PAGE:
Today’s review is brought to you by my dad, Colin.
Colin’s a lecturer who’s just started to get back into reading for pleasure. After years of textbooks took the enjoyment out of discovering the wonderful written word.
He is currently enjoying the ecliptic collection of books his daughter has stored around the house.
What would happen if you spent a year accepting every invitation that came your way? Rick is about to find out…
Sarah, his wife of nearly twenty five years, has walked out on him to move in with Colin. Perhaps they simply grew apart, perhaps the magic was no longer there, or perhaps, as his friend Jerry suggests, Rick has become boring.
This nagging thought. Together with too much beer on New Year’s Eve and shock at the sudden death of his college friend Alex…. Leads Rick to a New Year’s resolution…
No Regrets by Bernard O’Keefe was a challenging read. Not least of all because the main characters nemisis the person who plays moriarty to his Sherlock is a Guy called Colin. The author goes on to hurt the feelings of this particular reviewer by describing all Colin’s as Twats. As a Colin I took exception to this bold colinaphobic behaviour. And I will admit that it took a great deal of self persuasion convincing myself to continue with this read.
I am glad that I did. The basic story is the often too familiar tale of a couples seperation. And their attempts to function in an ever changing world without the comfort and confidence of facing problems together. The stability provided by the crutch of a partner is something Guys had taken away. Without the warmth of their close supportive mate we witness their struggle to live in an environment that has changed beyond recognition during their time together.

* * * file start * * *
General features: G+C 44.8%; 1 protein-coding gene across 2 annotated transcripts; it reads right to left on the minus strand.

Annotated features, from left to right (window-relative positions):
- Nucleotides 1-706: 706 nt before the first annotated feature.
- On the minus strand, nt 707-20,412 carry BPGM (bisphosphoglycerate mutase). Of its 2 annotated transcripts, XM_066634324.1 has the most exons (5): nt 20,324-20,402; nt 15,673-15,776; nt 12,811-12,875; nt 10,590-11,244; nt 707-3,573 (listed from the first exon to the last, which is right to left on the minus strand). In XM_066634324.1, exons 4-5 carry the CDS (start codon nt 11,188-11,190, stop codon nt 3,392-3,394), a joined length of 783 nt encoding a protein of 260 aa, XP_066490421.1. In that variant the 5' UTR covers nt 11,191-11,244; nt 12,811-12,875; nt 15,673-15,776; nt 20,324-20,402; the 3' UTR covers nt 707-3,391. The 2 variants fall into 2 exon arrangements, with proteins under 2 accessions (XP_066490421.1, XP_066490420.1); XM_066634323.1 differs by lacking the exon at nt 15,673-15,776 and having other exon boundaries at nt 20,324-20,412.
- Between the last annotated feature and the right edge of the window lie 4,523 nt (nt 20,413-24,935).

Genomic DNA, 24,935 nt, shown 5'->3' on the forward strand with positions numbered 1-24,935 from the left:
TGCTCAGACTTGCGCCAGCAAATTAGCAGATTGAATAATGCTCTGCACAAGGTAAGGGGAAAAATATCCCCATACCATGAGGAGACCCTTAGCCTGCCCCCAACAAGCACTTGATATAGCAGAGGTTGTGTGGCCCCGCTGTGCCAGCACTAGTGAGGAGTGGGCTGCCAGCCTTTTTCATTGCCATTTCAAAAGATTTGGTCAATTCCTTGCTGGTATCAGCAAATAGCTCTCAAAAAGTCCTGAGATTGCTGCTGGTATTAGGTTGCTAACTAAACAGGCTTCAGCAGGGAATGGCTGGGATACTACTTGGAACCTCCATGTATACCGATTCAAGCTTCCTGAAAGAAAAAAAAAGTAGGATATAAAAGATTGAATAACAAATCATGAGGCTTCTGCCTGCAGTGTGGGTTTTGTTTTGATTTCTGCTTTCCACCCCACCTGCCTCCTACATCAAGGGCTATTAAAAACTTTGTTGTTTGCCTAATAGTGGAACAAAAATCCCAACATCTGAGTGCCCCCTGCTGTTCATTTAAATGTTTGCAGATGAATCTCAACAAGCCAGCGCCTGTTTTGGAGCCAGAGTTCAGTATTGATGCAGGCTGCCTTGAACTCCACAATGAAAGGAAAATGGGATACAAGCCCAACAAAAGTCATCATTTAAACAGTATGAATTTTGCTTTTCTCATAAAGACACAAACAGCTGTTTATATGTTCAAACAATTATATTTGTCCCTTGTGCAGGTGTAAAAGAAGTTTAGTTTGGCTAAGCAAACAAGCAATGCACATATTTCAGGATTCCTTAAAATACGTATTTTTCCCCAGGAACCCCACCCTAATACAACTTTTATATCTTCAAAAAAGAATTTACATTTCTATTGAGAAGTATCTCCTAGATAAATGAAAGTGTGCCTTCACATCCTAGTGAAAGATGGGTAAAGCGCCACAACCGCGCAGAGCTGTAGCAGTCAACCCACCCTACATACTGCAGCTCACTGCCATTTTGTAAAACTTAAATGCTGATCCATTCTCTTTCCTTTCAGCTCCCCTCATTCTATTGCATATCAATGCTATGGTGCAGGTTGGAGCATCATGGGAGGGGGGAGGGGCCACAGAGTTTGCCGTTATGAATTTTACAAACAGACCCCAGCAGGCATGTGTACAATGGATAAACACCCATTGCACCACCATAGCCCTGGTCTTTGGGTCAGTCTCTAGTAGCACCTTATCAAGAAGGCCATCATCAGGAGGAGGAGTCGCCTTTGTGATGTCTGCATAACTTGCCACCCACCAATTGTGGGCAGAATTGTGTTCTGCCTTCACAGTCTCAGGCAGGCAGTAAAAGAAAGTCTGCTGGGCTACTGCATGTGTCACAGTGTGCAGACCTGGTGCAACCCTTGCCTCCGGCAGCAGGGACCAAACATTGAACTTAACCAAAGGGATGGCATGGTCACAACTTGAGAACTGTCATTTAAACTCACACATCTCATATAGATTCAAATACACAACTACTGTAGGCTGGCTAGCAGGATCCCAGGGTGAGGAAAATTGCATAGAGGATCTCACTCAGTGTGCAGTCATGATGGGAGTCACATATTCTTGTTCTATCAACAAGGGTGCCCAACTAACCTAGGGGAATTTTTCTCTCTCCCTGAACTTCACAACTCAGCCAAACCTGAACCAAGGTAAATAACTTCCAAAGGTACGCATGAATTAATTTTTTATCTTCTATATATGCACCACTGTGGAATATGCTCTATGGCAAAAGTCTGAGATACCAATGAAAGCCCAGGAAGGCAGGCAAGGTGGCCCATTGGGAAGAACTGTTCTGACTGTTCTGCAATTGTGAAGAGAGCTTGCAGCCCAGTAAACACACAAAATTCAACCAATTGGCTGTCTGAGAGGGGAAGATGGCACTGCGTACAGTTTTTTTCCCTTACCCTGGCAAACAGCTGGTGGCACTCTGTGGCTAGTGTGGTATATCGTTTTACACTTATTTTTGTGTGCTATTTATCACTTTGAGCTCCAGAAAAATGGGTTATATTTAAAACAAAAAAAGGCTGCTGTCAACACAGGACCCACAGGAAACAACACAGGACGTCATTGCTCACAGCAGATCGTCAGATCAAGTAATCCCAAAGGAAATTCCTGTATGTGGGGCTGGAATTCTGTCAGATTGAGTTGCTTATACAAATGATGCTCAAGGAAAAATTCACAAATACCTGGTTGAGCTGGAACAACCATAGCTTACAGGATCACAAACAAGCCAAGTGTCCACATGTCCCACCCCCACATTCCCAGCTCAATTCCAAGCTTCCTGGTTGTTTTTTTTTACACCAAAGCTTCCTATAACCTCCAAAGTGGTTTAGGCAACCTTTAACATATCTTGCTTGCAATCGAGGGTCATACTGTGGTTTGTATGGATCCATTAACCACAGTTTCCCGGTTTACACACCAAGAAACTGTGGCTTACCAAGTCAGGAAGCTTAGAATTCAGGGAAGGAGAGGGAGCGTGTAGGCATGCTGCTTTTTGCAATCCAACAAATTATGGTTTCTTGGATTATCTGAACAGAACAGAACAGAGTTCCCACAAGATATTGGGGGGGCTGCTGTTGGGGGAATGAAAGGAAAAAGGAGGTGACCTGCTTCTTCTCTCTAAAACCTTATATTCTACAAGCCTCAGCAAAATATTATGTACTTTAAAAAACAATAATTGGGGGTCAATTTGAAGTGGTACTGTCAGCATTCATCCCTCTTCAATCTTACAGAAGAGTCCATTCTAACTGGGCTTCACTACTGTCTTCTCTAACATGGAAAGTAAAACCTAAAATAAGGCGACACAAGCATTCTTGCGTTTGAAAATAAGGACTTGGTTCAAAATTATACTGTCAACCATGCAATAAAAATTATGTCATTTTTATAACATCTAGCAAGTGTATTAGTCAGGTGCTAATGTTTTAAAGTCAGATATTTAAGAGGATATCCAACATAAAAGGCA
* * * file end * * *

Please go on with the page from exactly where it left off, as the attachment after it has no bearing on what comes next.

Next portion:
Rick’s wife Sarah has left him and moved in with Colin. New Years Eve and Jerry one of Ricks’s oldest, steady and upright friends suggested that Sarah may have left because Rick had become predictable and boring. He could have taken this criticism from anyone but from a staid Mr average like Jerry it particularly hurt. Jerry challenged Rick to open himself up to opportunities and new adventures by accepting every invitation he gets in the coming year. A little irked by the insinued weakness and frailty in his own personna Rick who was a little inebriated at the time decides to accept the challenge.
No Regrets takes the reader on a voyage of discovery as Rick trundles half heartedly at first through new adventures.
However, Rick starts to enjoy the stimulus and exposure to situations that he had previously avoided. He becomes fitter and more decisive. He starts to listen to his two Children both of whom are attending University . This adventure’s driven by a strong undercurrent that’s provided by the sudden death of Alex. Alex was a close family friend to both Rick and Jerry. He was a fun loving devil may care lothario who‘s idolised for the way he grabbed life with both hands and squeezed every last drop of living out of it. He probably didn’t know it but he’s envied by many. And his death had made Rick think of his own mortality and what he had achieved during his life.
The book is well written and the reader’s taken on an adventurous journey through the trials and tribulations that Rick must endure and enjoy if he is going to survive alone. He walks a tightrope trying to please everyone and remain friends with his ex. Can he achieve this or will Rick realise that his old life has gone and that he is actually boring, just like Jerry said he was. I actually cared about Rick. When Sarah left she took more than her suitcase she removed his trust and a part of his heart. I wanted Rick to succeed.to move on and to make a better life for himself by becoming a better person. I think he achieved it and if you want to find out if he achieves happiness. Then I suggest you read this book. I certainly have No Regrets, that I did.